Businesses that thrived were quick to shift online. Just like individuals and families, every business learned to use Zoom, Teams, and Google Meet early in the pandemic. The tools improved, and so did our ability to use them.Several companies in our analysis rapidly and proactively shifted everything they could online. For those in consulting, the shift provided an array of new offerings. For manufacturing and retail, it brought a fledgling channel to the forefront. In some cases, it shifted a company from bricks and mortar to online. Now these organizations are seeing the increased margins that often go along with online business.For everyone, the online pivot significantly expanded potential target markets from regional to national, and even international.

The struggle is real. And revealing.

It wasn’t all wins. What about companies that struggled through the past 30 months and still face uncertainty? There are valuable lessons about resilience and adaptability there too.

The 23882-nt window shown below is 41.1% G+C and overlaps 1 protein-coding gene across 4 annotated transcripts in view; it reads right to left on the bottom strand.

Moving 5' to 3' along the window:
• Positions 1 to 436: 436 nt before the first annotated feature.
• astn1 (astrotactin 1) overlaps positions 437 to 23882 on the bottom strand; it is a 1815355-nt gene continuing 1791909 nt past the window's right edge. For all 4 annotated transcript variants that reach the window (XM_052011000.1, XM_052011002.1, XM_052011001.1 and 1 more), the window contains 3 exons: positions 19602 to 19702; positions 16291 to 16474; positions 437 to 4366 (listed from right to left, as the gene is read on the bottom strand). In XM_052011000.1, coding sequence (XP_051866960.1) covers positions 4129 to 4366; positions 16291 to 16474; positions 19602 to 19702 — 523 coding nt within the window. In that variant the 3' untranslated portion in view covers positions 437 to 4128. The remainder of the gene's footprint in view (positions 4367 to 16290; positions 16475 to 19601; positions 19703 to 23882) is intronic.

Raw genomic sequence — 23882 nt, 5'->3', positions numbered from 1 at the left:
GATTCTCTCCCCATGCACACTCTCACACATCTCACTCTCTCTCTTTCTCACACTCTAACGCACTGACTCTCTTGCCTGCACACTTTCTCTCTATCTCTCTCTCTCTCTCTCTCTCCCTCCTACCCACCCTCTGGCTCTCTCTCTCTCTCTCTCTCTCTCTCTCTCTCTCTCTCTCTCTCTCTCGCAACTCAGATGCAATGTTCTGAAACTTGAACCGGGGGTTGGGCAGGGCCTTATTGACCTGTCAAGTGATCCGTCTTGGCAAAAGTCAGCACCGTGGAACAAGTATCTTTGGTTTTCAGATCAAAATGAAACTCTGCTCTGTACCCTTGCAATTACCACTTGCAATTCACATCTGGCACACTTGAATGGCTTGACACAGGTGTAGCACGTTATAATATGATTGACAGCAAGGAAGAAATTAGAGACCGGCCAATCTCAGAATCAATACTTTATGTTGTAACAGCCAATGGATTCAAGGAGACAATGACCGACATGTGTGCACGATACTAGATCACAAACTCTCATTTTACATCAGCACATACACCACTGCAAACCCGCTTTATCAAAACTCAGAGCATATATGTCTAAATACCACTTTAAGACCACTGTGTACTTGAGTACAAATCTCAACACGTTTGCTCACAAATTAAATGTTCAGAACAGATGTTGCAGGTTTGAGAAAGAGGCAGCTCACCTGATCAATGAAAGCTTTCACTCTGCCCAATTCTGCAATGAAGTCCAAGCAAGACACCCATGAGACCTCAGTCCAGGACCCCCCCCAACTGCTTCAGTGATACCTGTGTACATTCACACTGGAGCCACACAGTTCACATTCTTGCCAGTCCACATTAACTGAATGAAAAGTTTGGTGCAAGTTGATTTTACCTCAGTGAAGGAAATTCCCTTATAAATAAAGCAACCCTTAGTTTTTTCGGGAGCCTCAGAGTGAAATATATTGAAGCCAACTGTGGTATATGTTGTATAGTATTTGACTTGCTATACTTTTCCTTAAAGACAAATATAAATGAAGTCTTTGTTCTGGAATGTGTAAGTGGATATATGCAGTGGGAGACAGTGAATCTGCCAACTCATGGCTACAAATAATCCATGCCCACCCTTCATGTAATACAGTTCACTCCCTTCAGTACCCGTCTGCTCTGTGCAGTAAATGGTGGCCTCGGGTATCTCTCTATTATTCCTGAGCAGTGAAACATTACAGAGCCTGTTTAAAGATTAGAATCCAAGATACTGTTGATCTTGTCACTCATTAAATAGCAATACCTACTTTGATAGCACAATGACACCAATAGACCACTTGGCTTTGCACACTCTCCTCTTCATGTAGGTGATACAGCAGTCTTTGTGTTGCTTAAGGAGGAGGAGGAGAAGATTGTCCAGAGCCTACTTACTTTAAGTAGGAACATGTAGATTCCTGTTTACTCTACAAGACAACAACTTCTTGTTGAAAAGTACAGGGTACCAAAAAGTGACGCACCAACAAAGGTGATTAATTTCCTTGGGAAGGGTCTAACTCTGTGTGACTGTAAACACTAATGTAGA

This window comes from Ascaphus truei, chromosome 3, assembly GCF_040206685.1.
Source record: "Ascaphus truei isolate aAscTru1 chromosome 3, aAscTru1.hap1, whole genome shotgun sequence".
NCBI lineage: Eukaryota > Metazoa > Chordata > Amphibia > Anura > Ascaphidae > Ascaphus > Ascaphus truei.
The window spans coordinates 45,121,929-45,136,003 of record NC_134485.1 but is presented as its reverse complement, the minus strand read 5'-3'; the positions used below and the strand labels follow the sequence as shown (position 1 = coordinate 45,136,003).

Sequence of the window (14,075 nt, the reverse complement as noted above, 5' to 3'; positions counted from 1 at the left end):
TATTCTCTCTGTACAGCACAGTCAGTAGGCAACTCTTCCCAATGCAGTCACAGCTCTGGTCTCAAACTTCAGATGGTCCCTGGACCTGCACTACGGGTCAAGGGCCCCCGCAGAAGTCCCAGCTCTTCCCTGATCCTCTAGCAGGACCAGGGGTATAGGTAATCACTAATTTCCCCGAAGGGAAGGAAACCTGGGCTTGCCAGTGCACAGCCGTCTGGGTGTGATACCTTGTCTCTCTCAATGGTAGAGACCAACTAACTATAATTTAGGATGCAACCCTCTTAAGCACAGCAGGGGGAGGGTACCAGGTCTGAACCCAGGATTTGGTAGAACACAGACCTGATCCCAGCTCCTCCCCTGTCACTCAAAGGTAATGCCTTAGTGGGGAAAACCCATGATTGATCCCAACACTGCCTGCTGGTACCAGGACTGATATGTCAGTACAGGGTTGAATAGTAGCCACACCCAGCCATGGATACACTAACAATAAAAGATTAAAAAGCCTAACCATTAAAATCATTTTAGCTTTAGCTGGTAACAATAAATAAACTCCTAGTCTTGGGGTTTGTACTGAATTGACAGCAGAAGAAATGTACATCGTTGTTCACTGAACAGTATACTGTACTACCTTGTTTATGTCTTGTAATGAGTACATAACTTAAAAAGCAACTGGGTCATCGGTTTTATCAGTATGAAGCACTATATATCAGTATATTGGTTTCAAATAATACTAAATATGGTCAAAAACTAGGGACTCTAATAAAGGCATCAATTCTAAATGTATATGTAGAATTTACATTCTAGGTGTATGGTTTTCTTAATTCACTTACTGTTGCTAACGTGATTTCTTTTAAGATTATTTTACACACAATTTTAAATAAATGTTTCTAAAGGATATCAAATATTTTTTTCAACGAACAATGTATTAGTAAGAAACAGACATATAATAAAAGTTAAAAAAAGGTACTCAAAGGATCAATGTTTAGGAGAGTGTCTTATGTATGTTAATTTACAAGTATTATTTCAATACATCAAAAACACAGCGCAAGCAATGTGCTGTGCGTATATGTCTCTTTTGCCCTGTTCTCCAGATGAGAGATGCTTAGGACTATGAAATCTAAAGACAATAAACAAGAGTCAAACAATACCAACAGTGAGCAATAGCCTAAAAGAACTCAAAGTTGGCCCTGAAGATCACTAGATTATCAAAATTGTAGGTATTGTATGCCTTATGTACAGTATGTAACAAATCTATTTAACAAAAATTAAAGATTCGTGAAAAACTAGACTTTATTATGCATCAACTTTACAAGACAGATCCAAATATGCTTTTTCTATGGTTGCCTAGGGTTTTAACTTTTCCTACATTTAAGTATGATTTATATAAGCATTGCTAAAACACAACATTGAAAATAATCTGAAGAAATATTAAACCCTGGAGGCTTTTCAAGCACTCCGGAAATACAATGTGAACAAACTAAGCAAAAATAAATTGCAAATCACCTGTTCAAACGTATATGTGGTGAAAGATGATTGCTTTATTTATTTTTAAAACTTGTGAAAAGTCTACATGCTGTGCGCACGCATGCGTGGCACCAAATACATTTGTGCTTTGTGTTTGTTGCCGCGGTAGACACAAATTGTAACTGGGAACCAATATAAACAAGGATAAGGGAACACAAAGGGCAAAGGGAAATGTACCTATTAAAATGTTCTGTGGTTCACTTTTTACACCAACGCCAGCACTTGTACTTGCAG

• They were struggling at the outset
    Periods of strength and struggle are a natural part of business. Unsurprisingly, companies that entered the pandemic from a vulnerable position had a difficult experience.Slow demand, competitive pressure, and fundamental industry shifts added stress even before COVID-19. In one case, the company was partway through a major pivot and hadn’t quite reached the other side. It’s much closer now, but the pandemic delayed the shift by about two years.
  • Low reserves mean less runway
    A low cash position proved to be the most significant risk. Fortunately, quick government action assuaged it to some degree. Without government funds, I believe between one and four of the companies in this analysis would have downsized drastically or gone out of business.
  • Slow adaptation hindered progress